9/24 Wish list
Lou Piniella already has his Christmas wish list done.
“You ask me, the biggest thing we need here is an RBI bat,” Piniella said Thursday, looking ahead to the 2010 season. “We need an RBI bat to sit in the middle of the lineup with [Aramis] Ramirez and Derrek Lee.”
That’s what the Cubs thought they had in Milton Bradley, but he delivered 40 RBIs in 124 games. Jake Fox has driven in 41 in 76 games. The Cubs will try to move Bradley this offseason after a turbulent first year in Chicago.
Does this RBI man have to bat left-handed?
“I don’t care if he hits between his legs, how’s that?” Piniella said. “Right-handed, left-handed, doesn’t really matter.”
But where would this big RBI guy play? If Geovany Soto and Alfonso Soriano can rebound, the Cubs may be able to take care of that missing piece in-house.
“We’re going to ask Soto to really work hard this winter and come to Spring Training in good shape and ready to go,” Piniella said. “Soriano, we need a good year from Soriano. One thing with Alfonso, and I’m going to have a nice talk with him, is when we’re going to rest him, we’re going to rest him. We have to keep him healthy and strong the whole year.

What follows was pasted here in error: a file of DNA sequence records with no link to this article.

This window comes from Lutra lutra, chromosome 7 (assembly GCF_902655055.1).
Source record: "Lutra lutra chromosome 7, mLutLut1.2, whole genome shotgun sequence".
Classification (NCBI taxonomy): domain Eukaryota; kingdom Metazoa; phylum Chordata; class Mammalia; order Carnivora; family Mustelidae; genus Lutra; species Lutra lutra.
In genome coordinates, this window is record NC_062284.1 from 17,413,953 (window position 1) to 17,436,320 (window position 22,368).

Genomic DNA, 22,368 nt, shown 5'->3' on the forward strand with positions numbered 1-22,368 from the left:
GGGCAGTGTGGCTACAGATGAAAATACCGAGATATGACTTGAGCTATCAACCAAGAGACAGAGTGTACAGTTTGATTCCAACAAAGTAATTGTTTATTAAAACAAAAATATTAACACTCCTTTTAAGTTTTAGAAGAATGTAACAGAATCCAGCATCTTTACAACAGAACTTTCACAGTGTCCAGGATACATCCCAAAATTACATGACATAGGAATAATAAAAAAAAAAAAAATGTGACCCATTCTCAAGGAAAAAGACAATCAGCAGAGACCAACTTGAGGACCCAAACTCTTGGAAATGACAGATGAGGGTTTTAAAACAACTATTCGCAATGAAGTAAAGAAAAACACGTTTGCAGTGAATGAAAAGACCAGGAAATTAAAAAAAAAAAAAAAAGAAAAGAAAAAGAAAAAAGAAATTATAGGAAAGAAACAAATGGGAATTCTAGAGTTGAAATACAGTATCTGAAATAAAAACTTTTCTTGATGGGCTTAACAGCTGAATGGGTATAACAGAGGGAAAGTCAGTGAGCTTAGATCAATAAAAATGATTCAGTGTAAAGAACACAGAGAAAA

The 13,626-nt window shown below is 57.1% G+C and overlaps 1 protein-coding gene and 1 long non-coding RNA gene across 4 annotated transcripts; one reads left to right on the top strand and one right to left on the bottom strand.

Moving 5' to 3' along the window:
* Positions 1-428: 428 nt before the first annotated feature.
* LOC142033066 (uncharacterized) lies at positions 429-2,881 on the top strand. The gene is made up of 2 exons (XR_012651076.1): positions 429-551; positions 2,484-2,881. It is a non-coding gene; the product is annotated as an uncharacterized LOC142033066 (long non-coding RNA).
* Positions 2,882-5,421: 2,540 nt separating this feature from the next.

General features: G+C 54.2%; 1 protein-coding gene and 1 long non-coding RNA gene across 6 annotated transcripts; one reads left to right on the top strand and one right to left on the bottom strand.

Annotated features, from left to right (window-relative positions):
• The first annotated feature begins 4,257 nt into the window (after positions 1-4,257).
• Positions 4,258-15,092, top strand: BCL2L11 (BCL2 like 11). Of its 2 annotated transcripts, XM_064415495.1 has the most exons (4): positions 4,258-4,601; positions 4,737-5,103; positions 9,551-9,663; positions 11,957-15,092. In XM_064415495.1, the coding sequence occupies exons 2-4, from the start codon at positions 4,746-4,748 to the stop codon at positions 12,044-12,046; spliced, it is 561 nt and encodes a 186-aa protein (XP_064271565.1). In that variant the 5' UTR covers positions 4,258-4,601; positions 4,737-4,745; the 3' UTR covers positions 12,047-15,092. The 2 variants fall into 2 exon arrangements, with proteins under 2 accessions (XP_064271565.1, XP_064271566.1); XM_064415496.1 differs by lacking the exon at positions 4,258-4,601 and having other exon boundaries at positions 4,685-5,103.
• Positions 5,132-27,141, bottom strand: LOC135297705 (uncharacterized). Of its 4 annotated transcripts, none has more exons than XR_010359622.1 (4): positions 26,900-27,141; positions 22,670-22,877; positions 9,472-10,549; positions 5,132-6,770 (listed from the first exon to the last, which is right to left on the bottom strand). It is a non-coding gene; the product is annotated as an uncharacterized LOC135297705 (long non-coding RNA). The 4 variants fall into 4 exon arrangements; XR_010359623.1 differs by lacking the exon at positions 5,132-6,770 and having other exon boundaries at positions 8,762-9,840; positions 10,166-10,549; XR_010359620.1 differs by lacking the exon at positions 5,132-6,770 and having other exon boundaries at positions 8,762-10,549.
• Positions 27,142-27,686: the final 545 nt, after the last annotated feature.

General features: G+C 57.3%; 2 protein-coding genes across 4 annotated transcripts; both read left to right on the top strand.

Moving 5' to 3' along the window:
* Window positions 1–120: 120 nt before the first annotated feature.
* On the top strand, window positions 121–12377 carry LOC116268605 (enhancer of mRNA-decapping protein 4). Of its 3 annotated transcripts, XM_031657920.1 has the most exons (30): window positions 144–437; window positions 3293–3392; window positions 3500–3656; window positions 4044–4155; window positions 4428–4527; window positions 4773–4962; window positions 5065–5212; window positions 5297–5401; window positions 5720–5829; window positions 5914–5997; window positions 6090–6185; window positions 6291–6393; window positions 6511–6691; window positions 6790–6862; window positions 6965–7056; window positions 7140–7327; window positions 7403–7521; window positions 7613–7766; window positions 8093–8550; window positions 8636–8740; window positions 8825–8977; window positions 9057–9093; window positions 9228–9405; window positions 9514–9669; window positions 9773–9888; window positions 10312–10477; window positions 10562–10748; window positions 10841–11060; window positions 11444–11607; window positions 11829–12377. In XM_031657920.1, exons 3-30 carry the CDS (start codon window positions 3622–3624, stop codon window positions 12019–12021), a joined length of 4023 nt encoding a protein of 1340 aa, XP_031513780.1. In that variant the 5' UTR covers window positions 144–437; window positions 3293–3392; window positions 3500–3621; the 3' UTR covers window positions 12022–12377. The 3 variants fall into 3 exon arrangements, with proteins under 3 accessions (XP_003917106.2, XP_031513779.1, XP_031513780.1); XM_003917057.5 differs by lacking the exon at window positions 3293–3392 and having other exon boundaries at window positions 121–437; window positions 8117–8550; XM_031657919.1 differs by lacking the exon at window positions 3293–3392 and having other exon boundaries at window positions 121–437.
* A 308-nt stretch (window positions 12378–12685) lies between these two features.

“Some of the people we have here need to pick it up some,” he said. “Adding one good infusion, an RBI bat, is the best thing we could do.”
Just look at the St. Louis Cardinals, who are on the verge of clinching the National League Central. Matt Holliday made a huge difference. The Cubs have scored 676 runs heading into Thursday’s game against the Giants. Last year, they led the National League with 855 runs scored. Another RBI guy would be nice.
Atlanta’s Bobby Cox was re-signed for 2010, and announced it will be his last year. Piniella has one more year left on his contract with the Cubs and he’s made it clear that 2010 will be his last as well.
“I don’t see myself managing beyond next year, I really don’t,” Piniella said. “I see giving it everything I’ve got to get this organization back on top and I look forward to that challenge.”
He feels he’d have a little better chance with that big RBI guy, too.
— Carrie Muskat